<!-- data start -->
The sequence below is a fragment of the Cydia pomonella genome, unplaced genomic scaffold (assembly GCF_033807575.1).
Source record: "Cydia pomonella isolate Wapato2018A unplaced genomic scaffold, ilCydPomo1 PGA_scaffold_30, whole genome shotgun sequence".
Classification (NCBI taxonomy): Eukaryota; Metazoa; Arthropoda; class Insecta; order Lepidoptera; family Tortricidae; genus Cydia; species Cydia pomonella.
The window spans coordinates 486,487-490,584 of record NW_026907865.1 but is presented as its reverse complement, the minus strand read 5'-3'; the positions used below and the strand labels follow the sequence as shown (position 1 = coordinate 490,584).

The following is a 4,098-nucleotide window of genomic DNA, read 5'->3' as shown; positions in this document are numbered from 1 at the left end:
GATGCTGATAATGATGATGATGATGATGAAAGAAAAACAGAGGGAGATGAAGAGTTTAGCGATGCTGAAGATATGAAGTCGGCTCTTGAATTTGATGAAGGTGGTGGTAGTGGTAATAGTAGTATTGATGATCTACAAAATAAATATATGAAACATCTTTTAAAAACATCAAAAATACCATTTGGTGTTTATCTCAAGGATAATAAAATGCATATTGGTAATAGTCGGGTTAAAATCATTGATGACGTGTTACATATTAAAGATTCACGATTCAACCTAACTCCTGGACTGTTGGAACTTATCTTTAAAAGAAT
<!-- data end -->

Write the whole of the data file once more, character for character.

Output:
The sequence below is a fragment of the Cydia pomonella genome, unplaced genomic scaffold (assembly GCF_033807575.1).
Source record: "Cydia pomonella isolate Wapato2018A unplaced genomic scaffold, ilCydPomo1 PGA_scaffold_30, whole genome shotgun sequence".
Classification (NCBI taxonomy): Eukaryota; Metazoa; Arthropoda; class Insecta; order Lepidoptera; family Tortricidae; genus Cydia; species Cydia pomonella.
The window spans coordinates 486,487-490,584 of record NW_026907865.1 but is presented as its reverse complement, the minus strand read 5'-3'; the positions used below and the strand labels follow the sequence as shown (position 1 = coordinate 490,584).

The following is a 4,098-nucleotide window of genomic DNA, read 5'->3' as shown; positions in this document are numbered from 1 at the left end:
GATGCTGATAATGATGATGATGATGATGAAAGAAAAACAGAGGGAGATGAAGAGTTTAGCGATGCTGAAGATATGAAGTCGGCTCTTGAATTTGATGAAGGTGGTGGTAGTGGTAATAGTAGTATTGATGATCTACAAAATAAATATATGAAACATCTTTTAAAAACATCAAAAATACCATTTGGTGTTTATCTCAAGGATAATAAAATGCATATTGGTAATAGTCGGGTTAAAATCATTGATGACGTGTTACATATTAAAGATTCACGATTCAACCTAACTCCTGGACTGTTGGAACTTATCTTTAAAAGAAT